The shoot was for Because London magazine, and I had the honor of working alongside Kay Montano a fabulous makeup artist. We covered 4 looks with Erin based on some of her favorite spring/summer 2012 makeup looks. I created nails to enhance these looks, from a grungy sponge effect to the ring finger manicure. Erin was a true professional, and a great person to work with. I enjoy doing these type of shoots, with a creative element to it.
How does a design start. Do you get inspired by a photo, film, song.... Do you sketch or create mood boards?
I used to create mood boards all the time, but sometimes it is not possible; if I am creating something for a shoot or a magazine feature then mood boards are important, collating these references together so all parties are on the same page will help with the overall look, I think this is the closest to reading each other’s minds. Most of the time for me now, my designing comes from an inner inspiration. I just ask and an idea pops into my head. I trust these little messages and go with them, especially if I am put on the spot and need to come up with something quick - this method works very well. To start a design more often you need a ‘heading’, a subject, like The Circus for instance. Then you build up your references through images, which should inspire you some more. You then start work, and generally the flow of creativity happens and you can build on this.
Can you tell us what the big nail trends are for S/S?
There are all sorts of emerging nail trends and shapes, which I am delighted to see, but it is leaning back to the classic oval. For next year I think nail artistry will be taken to a new level. It’s all about design, from abstract, checked or striped. The strongest trends are the two tone effect nails, from the luna manicure originally created in the 50’s my a manicurist at MGM studios. In 2012 nails might have a contrasting colour wiped vertically or horizontally across them or introducing an additional twist of applying a matt finish and using the metallic metal effect films from the likes of Minx and Trendy Wraps across the free edge. Texture will become a big part of nail design, flowers and flicks are just not trendy enough. Having a texture or an effect on the nails which could enhance the illusion of length, and create a better shape, will be more desirable.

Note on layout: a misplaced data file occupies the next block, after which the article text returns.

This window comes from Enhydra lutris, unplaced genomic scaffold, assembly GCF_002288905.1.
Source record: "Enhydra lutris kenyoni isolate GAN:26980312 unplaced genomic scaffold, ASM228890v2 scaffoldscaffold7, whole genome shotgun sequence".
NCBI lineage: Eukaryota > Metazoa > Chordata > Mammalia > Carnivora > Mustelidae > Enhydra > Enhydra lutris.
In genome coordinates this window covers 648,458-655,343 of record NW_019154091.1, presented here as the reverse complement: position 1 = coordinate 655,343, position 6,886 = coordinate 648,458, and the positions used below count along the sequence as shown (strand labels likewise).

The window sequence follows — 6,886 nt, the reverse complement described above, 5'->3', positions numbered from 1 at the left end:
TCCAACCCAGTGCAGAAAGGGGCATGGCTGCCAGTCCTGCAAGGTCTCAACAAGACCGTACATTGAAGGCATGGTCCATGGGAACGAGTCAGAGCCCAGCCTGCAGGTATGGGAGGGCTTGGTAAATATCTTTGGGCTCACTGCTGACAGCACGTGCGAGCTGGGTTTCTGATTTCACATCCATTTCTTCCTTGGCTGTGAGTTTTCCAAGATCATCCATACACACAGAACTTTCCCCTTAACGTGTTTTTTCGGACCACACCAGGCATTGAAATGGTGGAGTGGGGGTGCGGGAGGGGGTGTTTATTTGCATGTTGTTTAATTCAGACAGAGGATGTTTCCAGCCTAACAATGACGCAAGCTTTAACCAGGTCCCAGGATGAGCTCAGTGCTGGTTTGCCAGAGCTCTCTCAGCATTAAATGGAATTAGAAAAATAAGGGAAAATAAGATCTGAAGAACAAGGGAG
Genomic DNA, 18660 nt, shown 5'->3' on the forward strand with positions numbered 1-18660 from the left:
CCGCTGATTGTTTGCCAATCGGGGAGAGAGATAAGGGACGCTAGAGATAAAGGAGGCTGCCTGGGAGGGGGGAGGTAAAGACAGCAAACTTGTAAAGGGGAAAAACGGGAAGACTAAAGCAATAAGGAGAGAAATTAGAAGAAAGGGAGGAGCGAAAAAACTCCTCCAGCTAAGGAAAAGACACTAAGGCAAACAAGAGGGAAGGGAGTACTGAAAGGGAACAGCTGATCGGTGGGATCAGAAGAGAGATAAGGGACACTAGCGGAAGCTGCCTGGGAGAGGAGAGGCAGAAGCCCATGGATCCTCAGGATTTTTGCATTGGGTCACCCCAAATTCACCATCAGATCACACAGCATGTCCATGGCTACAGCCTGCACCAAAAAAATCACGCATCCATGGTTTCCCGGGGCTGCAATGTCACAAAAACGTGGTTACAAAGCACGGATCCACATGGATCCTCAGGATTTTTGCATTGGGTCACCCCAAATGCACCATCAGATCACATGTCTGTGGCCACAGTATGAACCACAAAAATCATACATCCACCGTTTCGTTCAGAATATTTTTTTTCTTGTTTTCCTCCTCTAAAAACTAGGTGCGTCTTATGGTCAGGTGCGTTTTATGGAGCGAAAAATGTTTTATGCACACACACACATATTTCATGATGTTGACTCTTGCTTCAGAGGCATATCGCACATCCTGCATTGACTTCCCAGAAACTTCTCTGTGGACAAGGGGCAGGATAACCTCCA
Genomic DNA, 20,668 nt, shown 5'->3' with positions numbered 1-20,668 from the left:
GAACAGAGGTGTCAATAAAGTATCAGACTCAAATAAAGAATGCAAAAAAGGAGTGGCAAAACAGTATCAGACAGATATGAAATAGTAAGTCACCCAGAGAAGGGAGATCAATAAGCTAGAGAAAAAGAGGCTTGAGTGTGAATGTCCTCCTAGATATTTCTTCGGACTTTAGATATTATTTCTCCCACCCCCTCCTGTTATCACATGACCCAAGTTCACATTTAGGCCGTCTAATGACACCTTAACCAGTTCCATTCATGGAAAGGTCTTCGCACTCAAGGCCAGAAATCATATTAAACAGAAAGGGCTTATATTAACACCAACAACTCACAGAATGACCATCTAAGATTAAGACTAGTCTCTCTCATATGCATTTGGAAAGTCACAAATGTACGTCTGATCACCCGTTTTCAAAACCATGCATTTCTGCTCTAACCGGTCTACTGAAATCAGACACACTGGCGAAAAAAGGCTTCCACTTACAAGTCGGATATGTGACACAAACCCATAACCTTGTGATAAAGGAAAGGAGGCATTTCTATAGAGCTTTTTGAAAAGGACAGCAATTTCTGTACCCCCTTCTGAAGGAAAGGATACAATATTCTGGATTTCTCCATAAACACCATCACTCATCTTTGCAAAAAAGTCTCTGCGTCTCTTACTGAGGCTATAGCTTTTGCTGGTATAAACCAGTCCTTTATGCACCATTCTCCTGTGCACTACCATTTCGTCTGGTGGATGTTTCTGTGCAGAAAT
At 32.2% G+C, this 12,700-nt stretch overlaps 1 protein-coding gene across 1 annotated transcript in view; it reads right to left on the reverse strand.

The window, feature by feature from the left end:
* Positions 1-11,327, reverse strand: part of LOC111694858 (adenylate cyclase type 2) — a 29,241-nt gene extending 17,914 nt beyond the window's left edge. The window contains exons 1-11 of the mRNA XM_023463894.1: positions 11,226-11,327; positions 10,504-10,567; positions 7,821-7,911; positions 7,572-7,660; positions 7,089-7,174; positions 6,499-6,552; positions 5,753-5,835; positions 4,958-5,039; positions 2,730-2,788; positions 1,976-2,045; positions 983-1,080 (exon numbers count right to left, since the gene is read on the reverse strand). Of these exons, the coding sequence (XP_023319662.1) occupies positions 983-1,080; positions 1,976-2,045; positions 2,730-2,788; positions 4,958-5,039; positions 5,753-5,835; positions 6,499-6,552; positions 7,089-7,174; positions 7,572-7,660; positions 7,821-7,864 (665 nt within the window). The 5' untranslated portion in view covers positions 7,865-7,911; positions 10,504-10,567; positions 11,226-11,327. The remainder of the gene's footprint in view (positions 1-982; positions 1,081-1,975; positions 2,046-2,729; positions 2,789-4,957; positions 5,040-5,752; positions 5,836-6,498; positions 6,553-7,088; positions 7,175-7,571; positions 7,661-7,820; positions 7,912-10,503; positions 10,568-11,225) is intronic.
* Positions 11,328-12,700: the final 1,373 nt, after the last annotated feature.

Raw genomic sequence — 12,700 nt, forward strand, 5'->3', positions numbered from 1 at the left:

The water marbling effect harks back to a childhood art project, and isn’t for the faint hearted, perhaps suited more for a Sunday afternoon nail project and not last minute application. This effect produces the most interesting and hypnotic look which can be worn over the whole nail or just on the tips.
Who are your personal style icons?
I love Edie Sedgwick. I recently worked with Erin O’Connor and Caroline Issa and have a phenomenal sense of style.
Who is your favourite designer?
I love Isabel Marant and Vivienne Westwood.
What is on your ipod right now?
Foo fighters, Kasabian, Jessie J & Ed Sheeran.
What is your favourite city overall?
What is your best kept secret in your little black book?
Play the glad game and K.I.S.S (keep it simple stupid)
What can’t you travel without?
T Bags, ipad and phone .
What is your favourite hotel?
What is your favourite restaurant?
Jamie Oliver’s Italian .
What has been your most extravagant purchase?
Probably my camera. Its extra special so I’m sure to get great photos when working.
What products can’t you live without?
My Sugar Styler and 508 brush from Ez Flow.
Where is next on your list of places to visit?
What is the best piece of advice you’ve ever been given?
Share and give freely to others and you will grow with them.
What is on your shopping list right now?
A new car
Do you social network?
For sure…. Face book, Twitter, Instagram the lot!
Aims for 2012... more TV perhaps?
TV! Ha, I think I have a face for radio. I love to write and create nail solutions and designs to support magazines. I recently did a couture shoot for Twill magazine and loved it. The nails where awesome, and I loved the freedom I had creating them, I would like some more projects like this.
© Sophie Eggleton. All rights reserved.